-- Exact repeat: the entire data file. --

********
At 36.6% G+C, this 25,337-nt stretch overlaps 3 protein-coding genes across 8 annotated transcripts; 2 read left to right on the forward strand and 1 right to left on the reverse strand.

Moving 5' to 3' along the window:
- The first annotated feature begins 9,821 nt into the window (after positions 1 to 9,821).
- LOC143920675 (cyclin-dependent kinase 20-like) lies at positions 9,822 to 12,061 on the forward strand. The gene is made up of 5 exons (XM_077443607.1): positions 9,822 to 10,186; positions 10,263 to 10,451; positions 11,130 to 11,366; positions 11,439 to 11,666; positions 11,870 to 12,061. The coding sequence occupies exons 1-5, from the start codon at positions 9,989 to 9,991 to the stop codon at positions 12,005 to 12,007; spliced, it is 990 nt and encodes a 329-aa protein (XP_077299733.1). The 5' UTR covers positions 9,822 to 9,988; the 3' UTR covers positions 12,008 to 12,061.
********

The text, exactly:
At 36.6% G+C, this 25,337-nt stretch overlaps 3 protein-coding genes across 8 annotated transcripts; 2 read left to right on the forward strand and 1 right to left on the reverse strand.

Moving 5' to 3' along the window:
- The first annotated feature begins 9,821 nt into the window (after positions 1 to 9,821).
- LOC143920675 (cyclin-dependent kinase 20-like) lies at positions 9,822 to 12,061 on the forward strand. The gene is made up of 5 exons (XM_077443607.1): positions 9,822 to 10,186; positions 10,263 to 10,451; positions 11,130 to 11,366; positions 11,439 to 11,666; positions 11,870 to 12,061. The coding sequence occupies exons 1-5, from the start codon at positions 9,989 to 9,991 to the stop codon at positions 12,005 to 12,007; spliced, it is 990 nt and encodes a 329-aa protein (XP_077299733.1). The 5' UTR covers positions 9,822 to 9,988; the 3' UTR covers positions 12,008 to 12,061.